But should the noble Lord not make his Motion read in that way, so that he would not condemn one part of our ships—namely, our warships—to the use of coal, while, if he uses the words "alternative fuels," he has it in his power now to prevent the Government from wriggling out of the very awkward position in which they have been placed by their refusal adequately to encourage the use of home-produced liquid fuel?

6.45 p.m.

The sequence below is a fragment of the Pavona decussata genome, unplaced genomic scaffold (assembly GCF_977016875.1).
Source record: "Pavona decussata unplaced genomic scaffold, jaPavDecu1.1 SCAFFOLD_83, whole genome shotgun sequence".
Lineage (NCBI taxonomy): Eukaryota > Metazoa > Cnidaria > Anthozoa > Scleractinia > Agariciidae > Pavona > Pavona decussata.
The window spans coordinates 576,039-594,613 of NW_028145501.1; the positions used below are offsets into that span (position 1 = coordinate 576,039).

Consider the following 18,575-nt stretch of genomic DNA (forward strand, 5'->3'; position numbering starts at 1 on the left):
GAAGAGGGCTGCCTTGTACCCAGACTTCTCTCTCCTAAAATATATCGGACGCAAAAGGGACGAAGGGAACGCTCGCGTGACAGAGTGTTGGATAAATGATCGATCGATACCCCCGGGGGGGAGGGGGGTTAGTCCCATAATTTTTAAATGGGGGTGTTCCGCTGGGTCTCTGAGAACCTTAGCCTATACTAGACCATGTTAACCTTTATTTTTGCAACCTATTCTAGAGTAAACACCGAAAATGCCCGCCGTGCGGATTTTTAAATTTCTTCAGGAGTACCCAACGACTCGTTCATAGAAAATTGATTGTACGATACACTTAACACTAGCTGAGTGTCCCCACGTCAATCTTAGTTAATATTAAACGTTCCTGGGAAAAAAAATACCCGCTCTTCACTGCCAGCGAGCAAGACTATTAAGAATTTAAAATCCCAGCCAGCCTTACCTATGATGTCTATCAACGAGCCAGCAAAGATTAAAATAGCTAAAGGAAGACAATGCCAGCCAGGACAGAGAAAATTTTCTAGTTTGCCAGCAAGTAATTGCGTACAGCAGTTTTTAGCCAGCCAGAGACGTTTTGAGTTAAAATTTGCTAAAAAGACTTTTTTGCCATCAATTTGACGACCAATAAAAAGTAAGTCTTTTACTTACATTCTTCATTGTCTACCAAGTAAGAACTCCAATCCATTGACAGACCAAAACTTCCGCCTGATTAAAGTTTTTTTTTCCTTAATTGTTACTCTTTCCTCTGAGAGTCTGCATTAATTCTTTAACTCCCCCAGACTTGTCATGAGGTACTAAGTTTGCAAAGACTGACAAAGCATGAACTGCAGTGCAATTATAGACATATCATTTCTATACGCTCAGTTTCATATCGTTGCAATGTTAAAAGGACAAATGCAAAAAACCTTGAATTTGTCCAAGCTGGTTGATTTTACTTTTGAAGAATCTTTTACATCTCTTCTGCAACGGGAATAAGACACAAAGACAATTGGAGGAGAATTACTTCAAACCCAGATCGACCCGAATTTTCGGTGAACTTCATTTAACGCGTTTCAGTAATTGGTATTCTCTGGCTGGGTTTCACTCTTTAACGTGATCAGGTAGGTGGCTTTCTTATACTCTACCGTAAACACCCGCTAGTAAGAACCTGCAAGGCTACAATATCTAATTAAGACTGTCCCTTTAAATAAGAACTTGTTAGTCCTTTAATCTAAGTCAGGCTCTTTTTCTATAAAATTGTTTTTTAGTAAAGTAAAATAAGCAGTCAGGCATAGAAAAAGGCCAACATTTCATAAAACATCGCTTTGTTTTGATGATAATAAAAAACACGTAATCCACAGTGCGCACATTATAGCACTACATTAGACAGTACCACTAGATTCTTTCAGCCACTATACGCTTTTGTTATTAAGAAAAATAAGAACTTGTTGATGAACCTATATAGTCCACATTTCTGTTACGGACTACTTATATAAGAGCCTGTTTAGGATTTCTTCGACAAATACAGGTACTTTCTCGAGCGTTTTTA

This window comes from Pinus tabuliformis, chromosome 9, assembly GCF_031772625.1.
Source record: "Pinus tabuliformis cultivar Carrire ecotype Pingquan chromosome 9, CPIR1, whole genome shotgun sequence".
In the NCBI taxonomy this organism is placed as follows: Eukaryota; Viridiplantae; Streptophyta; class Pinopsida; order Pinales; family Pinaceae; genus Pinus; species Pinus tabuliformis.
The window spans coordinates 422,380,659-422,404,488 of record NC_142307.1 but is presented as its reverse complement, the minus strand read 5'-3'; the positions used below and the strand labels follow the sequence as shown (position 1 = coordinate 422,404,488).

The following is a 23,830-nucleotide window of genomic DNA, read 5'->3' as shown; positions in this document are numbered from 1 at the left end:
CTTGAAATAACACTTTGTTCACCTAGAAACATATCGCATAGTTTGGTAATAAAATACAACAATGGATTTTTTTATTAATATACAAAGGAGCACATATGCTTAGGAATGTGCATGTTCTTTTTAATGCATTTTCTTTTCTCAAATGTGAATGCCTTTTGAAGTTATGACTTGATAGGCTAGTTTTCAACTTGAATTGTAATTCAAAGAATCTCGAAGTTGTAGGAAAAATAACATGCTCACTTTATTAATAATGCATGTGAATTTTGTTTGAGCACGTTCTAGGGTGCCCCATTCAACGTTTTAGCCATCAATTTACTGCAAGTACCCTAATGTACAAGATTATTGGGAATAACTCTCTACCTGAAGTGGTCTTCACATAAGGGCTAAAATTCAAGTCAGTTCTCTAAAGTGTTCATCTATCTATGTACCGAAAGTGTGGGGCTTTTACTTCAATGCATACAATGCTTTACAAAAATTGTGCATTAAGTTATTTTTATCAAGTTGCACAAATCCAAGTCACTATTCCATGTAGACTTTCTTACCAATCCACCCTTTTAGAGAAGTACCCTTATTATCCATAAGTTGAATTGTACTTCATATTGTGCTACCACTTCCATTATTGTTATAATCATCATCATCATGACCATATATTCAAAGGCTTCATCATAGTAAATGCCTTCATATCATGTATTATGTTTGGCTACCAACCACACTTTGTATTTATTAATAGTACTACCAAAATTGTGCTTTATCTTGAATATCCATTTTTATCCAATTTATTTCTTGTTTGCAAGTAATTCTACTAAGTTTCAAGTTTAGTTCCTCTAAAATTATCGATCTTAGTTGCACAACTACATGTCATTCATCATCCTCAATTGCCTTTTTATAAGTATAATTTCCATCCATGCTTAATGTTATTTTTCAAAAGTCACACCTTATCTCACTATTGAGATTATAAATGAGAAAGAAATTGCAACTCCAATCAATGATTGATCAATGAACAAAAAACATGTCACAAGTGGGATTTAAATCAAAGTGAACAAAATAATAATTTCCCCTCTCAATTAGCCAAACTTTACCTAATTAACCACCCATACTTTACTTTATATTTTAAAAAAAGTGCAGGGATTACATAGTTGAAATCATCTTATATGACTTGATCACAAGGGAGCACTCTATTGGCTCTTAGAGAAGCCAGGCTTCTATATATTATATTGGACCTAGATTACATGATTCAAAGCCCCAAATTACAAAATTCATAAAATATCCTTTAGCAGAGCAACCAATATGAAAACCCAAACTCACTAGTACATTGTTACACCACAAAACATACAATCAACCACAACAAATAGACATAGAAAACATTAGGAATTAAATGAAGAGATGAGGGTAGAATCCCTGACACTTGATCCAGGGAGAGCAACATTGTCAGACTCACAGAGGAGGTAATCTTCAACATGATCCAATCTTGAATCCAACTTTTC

My Lords, I must apologise for rising to address you on two consecutive days on the subject of coal, but I feel so strongly on this Motion that I feel bound to enter the lists again. I must support what has been said by Lord Mottistone on this matter; but I believe that the noble Lord's Motion is primarily that the Navy should go back to coal and use coal firing. There are a very large number of objections against it. I think he is prepared to allow the Navy the use of oil produced from coal, but I doubt very much whether the £40,000,000 suggested by the noble Lord, Lord Mottistone, would produce anything like the oil we require to run even half His Majesty's Fleet. This section of the Motion, dealing with His Majesty's Navy, has been debated in your Lordships' House on many occasions, and I fully realise that the noble Lord refers to the design of new warships. He suggests, however, that technical reasons should not enter into any argument against his proposed policy, because they do not exist. Technical objections, I am well aware, may not be of any moment as regards the Merchant Navy, but when it comes to His Majesty's Navy those technical objections certainly exist and are of great importance. I hope I shall not weary your Lordships if I give you a few of the technical objections all over again which have been given in your Lordships' House before.